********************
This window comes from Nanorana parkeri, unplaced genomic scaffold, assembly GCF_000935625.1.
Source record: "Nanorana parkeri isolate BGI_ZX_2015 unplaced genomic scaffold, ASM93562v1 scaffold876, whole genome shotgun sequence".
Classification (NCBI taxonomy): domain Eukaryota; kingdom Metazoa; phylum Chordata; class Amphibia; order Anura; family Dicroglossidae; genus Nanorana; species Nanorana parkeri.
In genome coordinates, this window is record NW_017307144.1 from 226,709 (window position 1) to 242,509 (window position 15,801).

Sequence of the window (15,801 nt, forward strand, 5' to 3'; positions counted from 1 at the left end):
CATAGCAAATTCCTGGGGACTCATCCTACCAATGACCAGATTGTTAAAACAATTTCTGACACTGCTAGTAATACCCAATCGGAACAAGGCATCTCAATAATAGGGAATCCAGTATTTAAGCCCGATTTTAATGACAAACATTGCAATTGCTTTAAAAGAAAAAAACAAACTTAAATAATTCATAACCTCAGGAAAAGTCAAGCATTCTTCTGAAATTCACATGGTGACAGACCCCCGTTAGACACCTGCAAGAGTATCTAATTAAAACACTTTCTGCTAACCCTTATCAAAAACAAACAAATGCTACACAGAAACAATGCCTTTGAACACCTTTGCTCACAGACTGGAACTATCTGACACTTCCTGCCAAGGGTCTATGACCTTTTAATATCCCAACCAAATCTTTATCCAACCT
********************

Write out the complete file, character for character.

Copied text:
This window comes from Nanorana parkeri, unplaced genomic scaffold, assembly GCF_000935625.1.
Source record: "Nanorana parkeri isolate BGI_ZX_2015 unplaced genomic scaffold, ASM93562v1 scaffold876, whole genome shotgun sequence".
Classification (NCBI taxonomy): domain Eukaryota; kingdom Metazoa; phylum Chordata; class Amphibia; order Anura; family Dicroglossidae; genus Nanorana; species Nanorana parkeri.
In genome coordinates, this window is record NW_017307144.1 from 226,709 (window position 1) to 242,509 (window position 15,801).

Sequence of the window (15,801 nt, forward strand, 5' to 3'; positions counted from 1 at the left end):
CATAGCAAATTCCTGGGGACTCATCCTACCAATGACCAGATTGTTAAAACAATTTCTGACACTGCTAGTAATACCCAATCGGAACAAGGCATCTCAATAATAGGGAATCCAGTATTTAAGCCCGATTTTAATGACAAACATTGCAATTGCTTTAAAAGAAAAAAACAAACTTAAATAATTCATAACCTCAGGAAAAGTCAAGCATTCTTCTGAAATTCACATGGTGACAGACCCCCGTTAGACACCTGCAAGAGTATCTAATTAAAACACTTTCTGCTAACCCTTATCAAAAACAAACAAATGCTACACAGAAACAATGCCTTTGAACACCTTTGCTCACAGACTGGAACTATCTGACACTTCCTGCCAAGGGTCTATGACCTTTTAATATCCCAACCAAATCTTTATCCAACCT